Working Conditions

were very difficult and even dangerous for the working class

Working Hours

The common working day was 12 to 14 hours long, with very short breaks for meals. Workers were in the factories working six days a week. They didn't get paid for holidays or vacations.

Working wages

The working class didn't get paid well, most times they struggled to earn a living. Most men, women, and children worked. Men earned 10 to 15 shillings a week, women earned five shillings a week, and children earned one shilling a week.

Unsafe Factories

The working class worked in very unsafe factories. These factories had unprotected machines and very little light to see while working. Women would often get their hair or long skirt caught in machines. Some people would lose a finger to even a leg from the unprotected machines. If somebody got hurt they would usually lose their job and receive no financial compensation for their injury for health care.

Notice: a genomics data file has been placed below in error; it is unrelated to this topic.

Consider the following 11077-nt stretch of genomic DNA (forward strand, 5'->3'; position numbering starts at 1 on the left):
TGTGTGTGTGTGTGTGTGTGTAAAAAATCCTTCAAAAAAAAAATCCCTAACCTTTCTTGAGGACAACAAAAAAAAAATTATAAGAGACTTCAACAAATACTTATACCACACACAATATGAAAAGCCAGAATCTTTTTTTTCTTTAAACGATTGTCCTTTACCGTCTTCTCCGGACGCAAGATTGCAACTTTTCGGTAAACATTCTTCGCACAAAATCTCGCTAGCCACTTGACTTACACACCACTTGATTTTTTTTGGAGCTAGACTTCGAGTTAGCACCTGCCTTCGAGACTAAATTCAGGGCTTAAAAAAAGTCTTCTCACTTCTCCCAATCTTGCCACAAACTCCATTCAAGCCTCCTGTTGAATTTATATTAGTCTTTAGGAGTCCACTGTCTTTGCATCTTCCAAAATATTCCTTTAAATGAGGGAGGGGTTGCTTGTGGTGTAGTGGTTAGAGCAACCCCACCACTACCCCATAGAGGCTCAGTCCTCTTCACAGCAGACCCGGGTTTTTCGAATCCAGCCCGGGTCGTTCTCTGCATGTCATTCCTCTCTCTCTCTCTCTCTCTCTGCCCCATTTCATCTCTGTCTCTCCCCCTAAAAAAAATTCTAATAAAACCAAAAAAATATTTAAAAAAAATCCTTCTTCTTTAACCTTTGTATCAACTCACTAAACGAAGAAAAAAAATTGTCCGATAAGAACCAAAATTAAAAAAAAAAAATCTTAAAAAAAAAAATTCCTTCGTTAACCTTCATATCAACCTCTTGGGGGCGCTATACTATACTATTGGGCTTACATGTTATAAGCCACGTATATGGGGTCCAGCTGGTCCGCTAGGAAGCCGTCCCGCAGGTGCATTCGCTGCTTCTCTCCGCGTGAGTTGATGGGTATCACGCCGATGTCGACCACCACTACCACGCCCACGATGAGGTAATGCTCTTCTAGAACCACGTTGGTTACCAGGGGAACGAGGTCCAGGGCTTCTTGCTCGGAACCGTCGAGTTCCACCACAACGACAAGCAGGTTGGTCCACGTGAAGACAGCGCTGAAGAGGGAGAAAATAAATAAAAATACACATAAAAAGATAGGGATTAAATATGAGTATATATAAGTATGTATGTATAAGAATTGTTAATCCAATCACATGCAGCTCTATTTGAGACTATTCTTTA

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Working Conditions Get Better

Workers tried to improve harsh working conditions by protesting against low wages, long hours, unsafe conditions, and being threatened with unemployment. Governments and business owners began to silence protesters but workers began to make progress by mid-century. Workers made self-help groups called mutual-aid societies to help sick or injured workers. Men and women came together in socialist parties or organized unions, which governments could not ignore. Eventually there were better working conditions, wages increased, or other benefits from there employers.